3 Keys to Preparing for the ACT

February 2, 2015

Guest Blog Post by Cassie Kosareck--Private Tutor and Writer for Varsity Tutors


Remember when you were in the third grade and wanted nothing more than to be a better soccer player or dancer? And remember how you didn’t master kicking that ball back and forth or rhythmically tapping those tap shoes until you had kicked and tapped a thousand times? Preparing for the ACT follows the same principles of “getting better” as you learned in your childhood days. With continued practice over time, familiarity with your material, and instruction where you need it, you can absolutely become an infinitely better test-taker. Here are three keys to helping you perform better on the ACT:


1. Start practicing at least one month in advance – two months is even better.

If you want to make sure your ACT score reflects your highest potential, it would not be advisable to just walk in and take the test on a Saturday morning with no previous weeks of preparation. Practice is critical because it familiarizes you with the types and formats of questions given on the test, as well as the strict time constraints under which you’ll be expected to answer those questions. Give yourself at least one month to review the material and practice answering sample test questions. Remember that the more time you allot for practicing, the better chance you are giving yourself to succeed.


2. Know what’s on the test: the format, the material, and how much time you’ll have to complete it.

The ACT assesses what you’ve learned in high school, so reviewing those triangle theorems from your sophomore geometry class and the list of literary terms from freshman English is a must. Don’t find yourself staring blankly at a problem that you could have easily solved had you only remembered to brush up on the concepts you learned in school. In addition to reviewing relevant material from your high school classes, you should also review how the test itself is given. Make sure you know exactly how much time you’ll have for each section of the exam. Figure out how much time you’ll need to allow yourself for planning and outlining your essay before actually writing it. Be aware of how many answer choices are given for each question and the structures that the questions will take. For instance, you should know well before test day that the Reading section of the ACT is 40 questions long, all multiple-choice with four options each, must be done in 35 minutes, and features four distinct types of passages – Prose Fiction, Social Studies/Sciences, Humanities, and Natural Sciences. Get this information down pat for the remaining sections as well and you’ll have a great leg up on preparation.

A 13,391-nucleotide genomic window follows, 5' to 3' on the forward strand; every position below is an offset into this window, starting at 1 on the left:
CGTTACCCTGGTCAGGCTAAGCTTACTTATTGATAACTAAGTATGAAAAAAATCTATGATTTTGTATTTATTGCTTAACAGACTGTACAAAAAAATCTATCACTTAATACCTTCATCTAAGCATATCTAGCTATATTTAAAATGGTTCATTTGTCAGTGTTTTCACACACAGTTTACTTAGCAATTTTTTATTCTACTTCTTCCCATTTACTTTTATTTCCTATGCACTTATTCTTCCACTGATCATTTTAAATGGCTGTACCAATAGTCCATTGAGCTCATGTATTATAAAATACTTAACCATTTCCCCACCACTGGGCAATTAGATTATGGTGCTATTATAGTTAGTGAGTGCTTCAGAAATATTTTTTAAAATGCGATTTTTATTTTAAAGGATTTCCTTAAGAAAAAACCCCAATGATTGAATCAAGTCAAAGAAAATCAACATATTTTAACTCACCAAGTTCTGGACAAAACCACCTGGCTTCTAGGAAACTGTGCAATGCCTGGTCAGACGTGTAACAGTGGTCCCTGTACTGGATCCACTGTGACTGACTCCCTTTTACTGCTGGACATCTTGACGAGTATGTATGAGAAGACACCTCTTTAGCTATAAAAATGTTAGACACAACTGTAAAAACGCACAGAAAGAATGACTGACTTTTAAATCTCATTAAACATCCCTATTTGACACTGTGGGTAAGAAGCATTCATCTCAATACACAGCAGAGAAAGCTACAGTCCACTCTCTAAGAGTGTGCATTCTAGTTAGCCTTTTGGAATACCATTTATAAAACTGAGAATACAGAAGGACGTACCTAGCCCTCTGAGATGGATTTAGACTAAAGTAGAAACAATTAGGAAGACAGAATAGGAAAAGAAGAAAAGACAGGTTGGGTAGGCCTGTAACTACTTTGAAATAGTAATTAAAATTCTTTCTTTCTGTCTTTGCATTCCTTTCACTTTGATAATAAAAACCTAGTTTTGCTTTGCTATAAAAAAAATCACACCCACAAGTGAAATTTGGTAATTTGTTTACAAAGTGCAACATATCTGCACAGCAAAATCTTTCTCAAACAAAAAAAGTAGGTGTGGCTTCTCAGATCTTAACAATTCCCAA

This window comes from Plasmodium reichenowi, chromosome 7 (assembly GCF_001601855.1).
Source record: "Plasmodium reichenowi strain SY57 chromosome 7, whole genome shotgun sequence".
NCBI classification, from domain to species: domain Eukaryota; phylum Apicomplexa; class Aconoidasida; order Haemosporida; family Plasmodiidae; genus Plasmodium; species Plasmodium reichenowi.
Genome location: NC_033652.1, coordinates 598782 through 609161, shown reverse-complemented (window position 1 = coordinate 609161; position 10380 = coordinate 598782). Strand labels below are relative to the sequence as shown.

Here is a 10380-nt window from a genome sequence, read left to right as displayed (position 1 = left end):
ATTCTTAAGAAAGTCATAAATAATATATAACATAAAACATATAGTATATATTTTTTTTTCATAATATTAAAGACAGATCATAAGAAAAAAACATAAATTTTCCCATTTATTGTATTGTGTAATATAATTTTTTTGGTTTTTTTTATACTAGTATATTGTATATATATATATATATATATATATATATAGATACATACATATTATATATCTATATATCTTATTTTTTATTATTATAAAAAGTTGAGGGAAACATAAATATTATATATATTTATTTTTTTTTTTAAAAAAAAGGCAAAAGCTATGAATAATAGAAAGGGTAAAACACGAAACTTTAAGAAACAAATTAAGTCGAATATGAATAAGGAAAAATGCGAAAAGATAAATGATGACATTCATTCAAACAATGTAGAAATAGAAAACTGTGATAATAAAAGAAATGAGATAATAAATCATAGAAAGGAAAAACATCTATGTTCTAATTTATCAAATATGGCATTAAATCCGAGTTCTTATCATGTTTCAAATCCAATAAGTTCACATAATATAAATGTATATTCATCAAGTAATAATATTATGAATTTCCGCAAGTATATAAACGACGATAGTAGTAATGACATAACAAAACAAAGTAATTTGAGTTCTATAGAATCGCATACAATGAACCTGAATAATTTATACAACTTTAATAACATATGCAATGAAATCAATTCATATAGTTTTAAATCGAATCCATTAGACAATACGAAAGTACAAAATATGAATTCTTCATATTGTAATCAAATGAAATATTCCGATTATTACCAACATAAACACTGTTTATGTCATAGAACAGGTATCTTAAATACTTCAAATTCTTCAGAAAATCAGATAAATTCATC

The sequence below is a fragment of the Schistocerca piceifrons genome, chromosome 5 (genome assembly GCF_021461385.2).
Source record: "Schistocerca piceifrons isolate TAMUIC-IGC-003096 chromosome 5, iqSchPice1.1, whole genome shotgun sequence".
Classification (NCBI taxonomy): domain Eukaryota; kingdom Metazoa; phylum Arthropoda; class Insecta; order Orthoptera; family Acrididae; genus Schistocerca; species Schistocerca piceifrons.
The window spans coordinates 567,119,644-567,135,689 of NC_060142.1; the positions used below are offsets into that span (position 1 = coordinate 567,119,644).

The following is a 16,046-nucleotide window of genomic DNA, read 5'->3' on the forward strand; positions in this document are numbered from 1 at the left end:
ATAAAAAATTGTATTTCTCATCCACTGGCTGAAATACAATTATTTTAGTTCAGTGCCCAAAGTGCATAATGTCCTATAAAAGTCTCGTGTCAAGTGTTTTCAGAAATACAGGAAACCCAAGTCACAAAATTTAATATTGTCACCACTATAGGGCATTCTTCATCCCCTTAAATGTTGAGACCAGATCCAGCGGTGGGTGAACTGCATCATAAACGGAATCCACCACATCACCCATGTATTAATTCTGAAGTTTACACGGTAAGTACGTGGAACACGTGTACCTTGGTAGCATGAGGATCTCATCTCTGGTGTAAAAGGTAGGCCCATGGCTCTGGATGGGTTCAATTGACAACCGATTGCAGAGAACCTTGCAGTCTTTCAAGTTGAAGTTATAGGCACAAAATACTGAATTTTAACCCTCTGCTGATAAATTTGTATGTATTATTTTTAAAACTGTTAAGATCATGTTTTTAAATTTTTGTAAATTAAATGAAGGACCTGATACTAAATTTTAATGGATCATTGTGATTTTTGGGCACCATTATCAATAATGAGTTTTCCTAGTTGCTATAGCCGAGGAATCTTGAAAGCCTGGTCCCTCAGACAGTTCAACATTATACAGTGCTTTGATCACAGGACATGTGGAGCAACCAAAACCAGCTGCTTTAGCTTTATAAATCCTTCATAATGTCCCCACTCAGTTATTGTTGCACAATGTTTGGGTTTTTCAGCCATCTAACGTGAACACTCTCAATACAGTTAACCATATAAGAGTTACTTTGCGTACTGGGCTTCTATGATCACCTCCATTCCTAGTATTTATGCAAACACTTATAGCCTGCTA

3. Get help for your weak areas.

Early on in your ACT prep, you should be able to clearly identify the areas in which you could use extra support. For example, you may know all of the relevant geometrical rules for the test, but frequently find yourself unable to apply them to the test questions. In these circumstances, it could highly beneficial to consider tutoring, studying with friends, or consulting your teachers. In deciding who to approach for this help, take into account how well they know the subject area in which you are struggling, how well they understand the ACT questions, and whether or not they are willing to meet with you regularly until the test date. Finding a tutor, teacher, or friend who can troubleshoot questions and help you understand your mistakes will prevent you from making those mistakes again by finding alternate ways for you to solve these difficult problems.


Start applying these guidelines to your ACT preparation early on and you will be well on your way to a remarkably high score. Good luck in your studies!


Cassie Kosarek is a private tutor and contributing writer for Varsity Tutors. She holds a Bachelor of Arts degree in English from Bryn Mawr College and specializes in various areas of test prep such as SAT, ACT, and SSAT prep.



Please reload

Featured Posts

5 Tips for Parents in the College Application Process

March 2, 2015

Please reload

Recent Posts